University professor David Gale is on Death Row, awaiting execution for a vicious rape and murder. Ironically, before being jailed he was a tireless campaigner against the death penalty. With four days to go, Gale enlists the help of star journalist Bitsey Bloom to uncover the truth and prove his innocence.
Alan Parker's reknowned ability to attract, and subsequently marshal, serious acting talent is the chief attraction of this death row thriller. Unfortunately, on this occasion, the British director has selected a script by first-time screenwriter Charles Randolph, that is keen (as in eager) where it needs to be keen (intellectually acute).
A third meaning of keen, is to make a lament for the dead, and the politically astute Parker's subject is indeed the plight of the innocent man on Death Row. But, unlike the more effective Dead Man Walking, this is not simply a lament for the condemned, this is an exciting race against time - Parker wants to sell some tickets here.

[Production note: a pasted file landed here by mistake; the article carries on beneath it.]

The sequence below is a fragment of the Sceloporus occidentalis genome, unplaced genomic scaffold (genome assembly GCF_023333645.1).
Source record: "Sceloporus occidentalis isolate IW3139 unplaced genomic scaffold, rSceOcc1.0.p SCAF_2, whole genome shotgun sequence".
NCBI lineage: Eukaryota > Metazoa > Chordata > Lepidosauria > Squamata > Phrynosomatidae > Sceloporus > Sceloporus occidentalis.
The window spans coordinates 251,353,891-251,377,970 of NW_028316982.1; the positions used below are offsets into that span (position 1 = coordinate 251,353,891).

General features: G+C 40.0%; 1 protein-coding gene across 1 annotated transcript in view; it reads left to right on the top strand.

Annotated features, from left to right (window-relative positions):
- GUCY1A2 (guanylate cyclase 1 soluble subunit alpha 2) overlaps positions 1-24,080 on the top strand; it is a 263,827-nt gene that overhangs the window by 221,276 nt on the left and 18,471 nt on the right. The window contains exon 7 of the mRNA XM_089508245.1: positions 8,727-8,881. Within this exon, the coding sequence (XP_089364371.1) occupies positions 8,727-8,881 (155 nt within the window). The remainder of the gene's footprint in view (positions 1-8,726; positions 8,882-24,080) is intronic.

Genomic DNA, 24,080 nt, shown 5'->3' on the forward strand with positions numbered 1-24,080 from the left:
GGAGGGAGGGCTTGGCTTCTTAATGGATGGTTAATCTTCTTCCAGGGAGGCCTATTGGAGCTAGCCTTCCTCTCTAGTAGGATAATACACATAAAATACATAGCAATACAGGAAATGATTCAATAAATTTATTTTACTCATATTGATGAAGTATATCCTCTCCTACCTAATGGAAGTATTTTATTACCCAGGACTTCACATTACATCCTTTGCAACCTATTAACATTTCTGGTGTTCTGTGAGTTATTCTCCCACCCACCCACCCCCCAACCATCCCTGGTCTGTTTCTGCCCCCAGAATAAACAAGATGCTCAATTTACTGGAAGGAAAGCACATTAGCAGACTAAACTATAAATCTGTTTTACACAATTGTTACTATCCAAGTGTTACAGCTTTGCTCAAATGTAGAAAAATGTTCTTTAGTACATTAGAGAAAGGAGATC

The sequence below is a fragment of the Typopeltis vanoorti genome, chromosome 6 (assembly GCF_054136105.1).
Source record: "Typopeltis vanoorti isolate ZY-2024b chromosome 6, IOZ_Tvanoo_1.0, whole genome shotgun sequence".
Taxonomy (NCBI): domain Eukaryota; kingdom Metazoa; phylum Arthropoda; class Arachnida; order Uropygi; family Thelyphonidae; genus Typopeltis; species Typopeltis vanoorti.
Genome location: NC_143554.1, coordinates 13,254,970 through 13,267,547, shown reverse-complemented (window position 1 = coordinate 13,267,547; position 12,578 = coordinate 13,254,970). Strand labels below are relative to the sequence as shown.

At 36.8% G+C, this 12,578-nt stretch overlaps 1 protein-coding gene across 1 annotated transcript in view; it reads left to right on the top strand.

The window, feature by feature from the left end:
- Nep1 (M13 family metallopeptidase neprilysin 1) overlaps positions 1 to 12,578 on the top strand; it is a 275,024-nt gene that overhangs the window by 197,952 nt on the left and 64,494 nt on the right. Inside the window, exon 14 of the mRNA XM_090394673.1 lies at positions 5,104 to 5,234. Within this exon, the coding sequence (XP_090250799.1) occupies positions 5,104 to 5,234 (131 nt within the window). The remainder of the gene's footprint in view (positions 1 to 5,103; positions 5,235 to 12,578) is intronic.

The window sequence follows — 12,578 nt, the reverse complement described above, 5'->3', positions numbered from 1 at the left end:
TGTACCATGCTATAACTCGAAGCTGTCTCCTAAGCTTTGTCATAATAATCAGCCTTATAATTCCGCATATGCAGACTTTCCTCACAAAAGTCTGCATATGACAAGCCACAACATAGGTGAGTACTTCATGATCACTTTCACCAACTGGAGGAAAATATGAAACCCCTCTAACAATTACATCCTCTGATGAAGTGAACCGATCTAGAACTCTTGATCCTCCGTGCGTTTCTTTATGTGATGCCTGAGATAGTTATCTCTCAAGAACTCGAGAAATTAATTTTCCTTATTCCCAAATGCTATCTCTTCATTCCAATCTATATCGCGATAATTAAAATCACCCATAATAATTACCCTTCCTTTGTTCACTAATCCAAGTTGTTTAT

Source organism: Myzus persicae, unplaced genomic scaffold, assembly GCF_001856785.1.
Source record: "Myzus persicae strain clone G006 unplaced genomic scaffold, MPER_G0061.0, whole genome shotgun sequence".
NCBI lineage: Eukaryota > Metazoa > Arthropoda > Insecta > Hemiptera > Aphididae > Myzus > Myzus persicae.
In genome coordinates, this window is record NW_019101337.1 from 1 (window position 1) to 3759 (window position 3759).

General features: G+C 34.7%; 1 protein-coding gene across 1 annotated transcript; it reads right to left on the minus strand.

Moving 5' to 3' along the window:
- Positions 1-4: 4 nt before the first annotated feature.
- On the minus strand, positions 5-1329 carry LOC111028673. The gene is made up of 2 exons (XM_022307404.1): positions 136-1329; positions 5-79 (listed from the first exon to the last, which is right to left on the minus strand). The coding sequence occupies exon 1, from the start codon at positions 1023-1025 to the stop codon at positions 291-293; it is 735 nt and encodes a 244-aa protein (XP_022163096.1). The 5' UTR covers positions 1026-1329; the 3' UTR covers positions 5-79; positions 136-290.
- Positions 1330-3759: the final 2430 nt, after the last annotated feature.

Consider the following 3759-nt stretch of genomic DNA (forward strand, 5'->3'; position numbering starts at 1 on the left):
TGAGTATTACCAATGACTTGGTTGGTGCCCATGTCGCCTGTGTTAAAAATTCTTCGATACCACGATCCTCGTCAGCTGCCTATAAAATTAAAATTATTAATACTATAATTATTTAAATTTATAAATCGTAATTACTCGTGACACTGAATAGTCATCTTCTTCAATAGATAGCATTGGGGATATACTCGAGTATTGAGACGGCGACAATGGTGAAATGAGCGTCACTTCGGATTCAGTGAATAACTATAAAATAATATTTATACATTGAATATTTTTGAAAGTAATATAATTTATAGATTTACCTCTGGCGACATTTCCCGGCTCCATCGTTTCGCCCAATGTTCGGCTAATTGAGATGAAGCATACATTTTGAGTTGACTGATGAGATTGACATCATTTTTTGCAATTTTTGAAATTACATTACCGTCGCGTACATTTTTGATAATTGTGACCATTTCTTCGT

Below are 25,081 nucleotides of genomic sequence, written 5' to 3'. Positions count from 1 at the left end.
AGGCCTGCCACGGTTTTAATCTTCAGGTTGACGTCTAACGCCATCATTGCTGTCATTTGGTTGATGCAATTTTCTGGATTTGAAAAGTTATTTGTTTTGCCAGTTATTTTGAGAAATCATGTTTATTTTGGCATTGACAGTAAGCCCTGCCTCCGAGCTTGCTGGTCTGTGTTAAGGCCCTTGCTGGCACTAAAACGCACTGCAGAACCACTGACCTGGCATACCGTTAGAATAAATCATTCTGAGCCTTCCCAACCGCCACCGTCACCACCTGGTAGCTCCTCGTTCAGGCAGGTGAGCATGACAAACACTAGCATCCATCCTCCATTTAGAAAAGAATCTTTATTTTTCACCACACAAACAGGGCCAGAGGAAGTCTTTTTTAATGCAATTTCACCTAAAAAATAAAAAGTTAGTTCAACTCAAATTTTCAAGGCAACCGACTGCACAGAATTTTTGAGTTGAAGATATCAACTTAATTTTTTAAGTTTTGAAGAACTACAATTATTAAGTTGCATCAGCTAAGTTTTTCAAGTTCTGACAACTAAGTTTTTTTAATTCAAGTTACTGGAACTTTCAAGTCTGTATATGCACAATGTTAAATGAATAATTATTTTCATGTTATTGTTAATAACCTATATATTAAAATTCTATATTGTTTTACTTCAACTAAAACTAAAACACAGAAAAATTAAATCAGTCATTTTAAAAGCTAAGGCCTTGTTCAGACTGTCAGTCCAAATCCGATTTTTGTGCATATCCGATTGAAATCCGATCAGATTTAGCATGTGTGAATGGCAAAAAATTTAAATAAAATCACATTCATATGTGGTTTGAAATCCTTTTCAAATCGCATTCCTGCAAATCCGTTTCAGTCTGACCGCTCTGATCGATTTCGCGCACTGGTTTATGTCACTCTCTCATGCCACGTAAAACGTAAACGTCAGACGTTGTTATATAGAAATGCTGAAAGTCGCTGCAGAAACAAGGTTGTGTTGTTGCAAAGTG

The Life Of David Gale is therefore part political treatise and part thriller, but where Parker's earlier Mississippi Burning scored on both counts, the necessary balance is often stumbled over here. It does not help matters that in many places outside of America (including the UK) the death penalty is not exactly a touchstone issue. Further confusing the moral arguments are glaring plot holes and a pounding Miami Vice-style rock soundtrack that fits better with the film's flashier aspirations.
Yet the A-listers are indeed there and, on the whole, they serve Parker well. Death Row Kevin Spacey revisits Seven's John Doe, all slow blinks and languorous tones, while flashback Kevin Spacey makes the most of his trademark charisma. Kate Winslet gets the job done and Laura Linney, as always, invests her supporting role with more depth and sensitivity than is in the script. And at bottom, it is the material that doesn't stand up to close scrutiny.
As the movie jolts towards the climax Randolph cannot hide his inexperience, relying on glib twists and devices that, on the one hand, sacrifice credibility, and on the other contradict crucial plot points on which the final revelation relies.
If you can overlook some brainless plot devices, this is entertaining enough. Spacey is on form.